In America computers are everywhere. They are a part of life there. In America we use computers at home and at work, even when we are at the coffee shop. Yet, if I asked a few average Americans if they knew a lot about computers, they would probably reply in the negative. This, despite the fact that they use a computer to check their email, post their status on Facebook, research things on the internet, shop online, write papers for work or school on their laptop, etc, etc. The average American is computer literate. Also in America, the quality and affordability of the computers is excellent, and the availability of the internet is everywhere and affordable.
Here in Botswana very few people have computers in their homes or schools. Most businesses don’t have them. Even many government offices do not have them. The District Aids Coordinator’s office, where I work, just got their computers recently, and they still do not have the internet. In Botswana, when computers arrive at the workplace or schools, Batswana don’t know how to use them. The average Motswana doesn’t know how to type, and barely knows how to create a letter using Word. The average Motswana is not computer literate.
I am sure most people have read a Superman comic book (pardon me, a Graphic Novel), or have seen the Superman movies or TV shows and know the story of how he got his superpowers. In case someone doesn’t remember, here is the story: Back on Krypton, his home planet, Kal-El (Superman’s real name) would be just a regular guy; nothing super about him at all. He wouldn’t be able to fly, use x-ray vision, have super strength or any of those other cool things. He probably wouldn’t be wearing that outfit either. Back on Krypton, his solar system had a red sun. Once on Earth and exposed to our yellow sun he suddenly had super powers. So in a nutshell, on Earth he is Superman, back home he is disappointingly average.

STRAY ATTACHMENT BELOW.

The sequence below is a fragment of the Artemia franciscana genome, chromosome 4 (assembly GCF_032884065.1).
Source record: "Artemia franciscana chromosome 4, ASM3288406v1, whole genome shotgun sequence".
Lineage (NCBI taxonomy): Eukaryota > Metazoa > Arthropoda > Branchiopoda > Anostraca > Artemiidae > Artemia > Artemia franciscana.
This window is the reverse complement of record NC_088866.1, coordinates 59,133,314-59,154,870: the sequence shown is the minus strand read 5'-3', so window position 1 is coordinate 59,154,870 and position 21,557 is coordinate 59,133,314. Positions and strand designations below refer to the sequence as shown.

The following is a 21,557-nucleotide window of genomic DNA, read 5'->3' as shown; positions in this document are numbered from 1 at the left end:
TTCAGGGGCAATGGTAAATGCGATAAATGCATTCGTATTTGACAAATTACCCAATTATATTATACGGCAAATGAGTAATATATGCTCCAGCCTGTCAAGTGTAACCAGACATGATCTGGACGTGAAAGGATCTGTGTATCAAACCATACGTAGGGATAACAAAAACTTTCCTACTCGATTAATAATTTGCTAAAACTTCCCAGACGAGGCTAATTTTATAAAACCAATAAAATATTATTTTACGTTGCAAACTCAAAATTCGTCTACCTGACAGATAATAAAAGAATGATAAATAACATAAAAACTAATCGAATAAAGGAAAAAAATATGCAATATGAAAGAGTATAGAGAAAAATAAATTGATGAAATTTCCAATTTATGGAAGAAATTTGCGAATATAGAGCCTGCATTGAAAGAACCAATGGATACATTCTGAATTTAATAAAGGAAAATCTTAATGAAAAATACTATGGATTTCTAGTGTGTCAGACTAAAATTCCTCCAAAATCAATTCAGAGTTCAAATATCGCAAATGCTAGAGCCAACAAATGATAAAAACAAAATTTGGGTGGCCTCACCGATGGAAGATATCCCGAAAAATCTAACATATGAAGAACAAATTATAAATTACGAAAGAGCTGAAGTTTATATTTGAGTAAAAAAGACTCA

So where computer literacy is concerned, in America you may be just average; but here in Botswana, under the African sun, you are a computer Superman. The simple things you know how to do has to be taught and learned here. Clicking versus double clicking the mouse button, which button to click, what is the internet anyway, how do I start Word?
Things are changing slowly. The Government of Botswana (GOB) has made Information and Communication Technology (ICT) a major focus of the country’s economic agenda and significant investment has recently been made in upgrading Botswana’s
communications networks to facilitate new technologies. Just a few years ago Botswana established a government ministry dedicated to ICT, the Ministry of Communications, Science and Technology. Computer literacy is needed for the economic future of the country, and to help individuals compete in the workforce. Also, access to computers and knowledge of how to use them will help enrich the lives of Batswana.
Thanks to the generosity of the Bill and Melinda Gates foundation and the Rockefellers, there are now some computers in schools and libraries. The Mochudi Public Library is one such place. There are seven computers there, connected to the internet. Library patrons can come in and use them. Often that is their first exposure to computers, and they are completely lost, and need help. It is easy to feel needed and appreciated here as everyone wants to know how to use these new laptops they have in their government offices, or the computers that have become available in schools or libraries. An average user of Word, or Excel has much to offer here.